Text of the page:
You don’t need me to tell you how good Lionel Messi is or was, what he has achieved and how brilliantly he did it. But we live in the waning world of Messi, one where he continues to exert his brilliance and magnificence, but in a Barcelona team acting as a mere shadow of what they were ten (even five) years ago.
So, this series will take on the needlessly ambitious task of securing one precise goal: One final treble for Lionel Messi.
The man has picked up two treble wins during his career, in 2009 under Pep Guardiola, and in 2015 with Luis Enrique, as part of the famous MSN trio with Neymar and Luis Suarez. No player, or indeed team, has won three trebles…
To make things easier, I started my career at Barcelona. The other option was to join either PSG or Bayern Munich, and attempt to sign Messi during the early stages before the contract is renewed. The strength of Barcelona in La Liga compared to the strength of the top clubs in Germany, France or Italy is far weaker – Messi at PSG, for example, would at least tie up two of the three trophies without too much interference.
Nonetheless, we I began at Barca, and the first task was to renew the contract of the great man – offering a two-year deal to keep him at the side until 2022. Including a significant wage-cut but a considerable loyalty bonus fee, he was secured.
The second task was to take a look at the team, see what we are working with. With very little money to play with in the transfer market, the current bloated squad will simply have to do. There are rumours that Man Utd are interesting in Ousmane Dembele, it remains to be seen if we can gain some cash from that.
The formation I’m going with is my new favourite, the Vicente Del Bosque strikerless 4-3-3 – not a million miles away from the tactic of Guardiola back in his Barca heyday, but with a slight variation. In this setup, rather than play Messi as the false nine, he plays the Iniesta role – just in from the left, centrally affecting play and can provide a goal threat. I would have liked to play him in the deeper role, alongside Frenkie De Jong, but his finishing ability would be wasted that far from goal.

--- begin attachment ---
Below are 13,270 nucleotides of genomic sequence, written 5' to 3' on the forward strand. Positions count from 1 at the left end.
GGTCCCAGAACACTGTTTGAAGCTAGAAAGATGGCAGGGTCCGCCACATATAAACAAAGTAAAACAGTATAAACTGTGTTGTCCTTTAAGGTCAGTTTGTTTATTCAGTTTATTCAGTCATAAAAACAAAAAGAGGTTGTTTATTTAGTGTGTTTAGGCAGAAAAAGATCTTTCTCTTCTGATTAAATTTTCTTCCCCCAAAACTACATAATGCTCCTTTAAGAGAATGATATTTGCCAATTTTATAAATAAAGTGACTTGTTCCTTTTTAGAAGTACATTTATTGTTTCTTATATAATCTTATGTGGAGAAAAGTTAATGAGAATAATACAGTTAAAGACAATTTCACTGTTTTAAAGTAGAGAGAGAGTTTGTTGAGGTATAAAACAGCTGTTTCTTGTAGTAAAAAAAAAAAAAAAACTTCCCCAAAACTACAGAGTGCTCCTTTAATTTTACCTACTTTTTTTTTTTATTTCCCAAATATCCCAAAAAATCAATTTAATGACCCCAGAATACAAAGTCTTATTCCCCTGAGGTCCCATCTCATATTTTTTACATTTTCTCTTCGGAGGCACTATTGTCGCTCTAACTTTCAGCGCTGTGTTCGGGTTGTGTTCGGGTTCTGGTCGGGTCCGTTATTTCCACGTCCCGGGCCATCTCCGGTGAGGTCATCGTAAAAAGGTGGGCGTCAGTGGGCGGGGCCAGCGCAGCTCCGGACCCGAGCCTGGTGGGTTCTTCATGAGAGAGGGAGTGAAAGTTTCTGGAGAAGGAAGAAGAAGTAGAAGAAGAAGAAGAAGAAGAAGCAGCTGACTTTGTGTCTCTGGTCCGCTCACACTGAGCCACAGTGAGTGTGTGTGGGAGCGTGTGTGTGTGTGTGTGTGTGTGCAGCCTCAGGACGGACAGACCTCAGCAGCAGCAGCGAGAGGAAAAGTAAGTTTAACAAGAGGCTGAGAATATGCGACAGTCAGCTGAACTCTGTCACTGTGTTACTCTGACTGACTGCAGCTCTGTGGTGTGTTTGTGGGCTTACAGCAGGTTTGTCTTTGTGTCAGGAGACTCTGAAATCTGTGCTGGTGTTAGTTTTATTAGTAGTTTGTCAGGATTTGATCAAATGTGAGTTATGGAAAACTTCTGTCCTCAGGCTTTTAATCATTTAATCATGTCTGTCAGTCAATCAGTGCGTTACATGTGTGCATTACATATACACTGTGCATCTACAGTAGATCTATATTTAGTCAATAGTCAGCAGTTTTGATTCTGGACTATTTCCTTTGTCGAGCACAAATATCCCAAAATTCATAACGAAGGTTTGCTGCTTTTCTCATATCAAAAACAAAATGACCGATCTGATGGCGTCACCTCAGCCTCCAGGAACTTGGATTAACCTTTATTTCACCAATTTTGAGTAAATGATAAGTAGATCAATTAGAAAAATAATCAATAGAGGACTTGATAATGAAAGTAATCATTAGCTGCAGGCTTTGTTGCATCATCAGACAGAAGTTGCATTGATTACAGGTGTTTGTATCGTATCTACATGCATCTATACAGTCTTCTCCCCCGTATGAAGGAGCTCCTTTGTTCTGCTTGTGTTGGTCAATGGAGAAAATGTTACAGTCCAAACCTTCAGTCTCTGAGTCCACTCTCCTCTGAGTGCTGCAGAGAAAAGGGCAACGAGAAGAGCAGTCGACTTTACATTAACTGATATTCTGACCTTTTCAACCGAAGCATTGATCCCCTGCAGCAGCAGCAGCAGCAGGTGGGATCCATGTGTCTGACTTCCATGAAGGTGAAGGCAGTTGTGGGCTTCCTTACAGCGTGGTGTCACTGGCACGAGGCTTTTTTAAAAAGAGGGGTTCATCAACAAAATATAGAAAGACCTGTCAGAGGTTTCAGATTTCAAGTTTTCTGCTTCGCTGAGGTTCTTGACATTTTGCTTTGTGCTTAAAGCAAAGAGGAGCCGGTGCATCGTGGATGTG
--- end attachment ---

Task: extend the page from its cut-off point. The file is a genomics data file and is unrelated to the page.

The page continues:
Preseason Champions League odds were not kind, predicted to maybe make the quarter finals if we’re lucky – it will be a tough season. If we do get knocked out of any cups, the only option will be to skip to the end of the season and try again next year – lets hope it doesn’t come to that.
Messi in Attack
The opening league games were much more kind, at home to Eibar followed by an away trip to Cadiz, bringing 3-1 and 1-0 wins respectively. The goal that Messi scored in the second game demonstrated why I needed him in that advanced role.
As the ball moves wide to Roberto, Messi moves into the box, rather than taking up the position of Pedri, who actually receives the ball. As Pedri prepares to play the through ball, Messi is now the most advanced player on the pitch.
The finish is then simple enough when the ball reaches him, but it’s the anticipation and movement of Messi that makes him to valuable in that attacking position to risk having him anywhere else.
The Last Dance
In general, this series won’t be giving a detailed breakdown of each game – mostly the highlights of the season as it progresses. With so many games in multiple competition to focus on, the expectation will be to win near enough each game in the Champions League group stage, and reach the latter stages of the Copa Del Rey.
It may be that we scrutinise games in more detail at the business end of the season, but for now let’s just keep our fingers crossed that we don’t succumb to an early cup exit.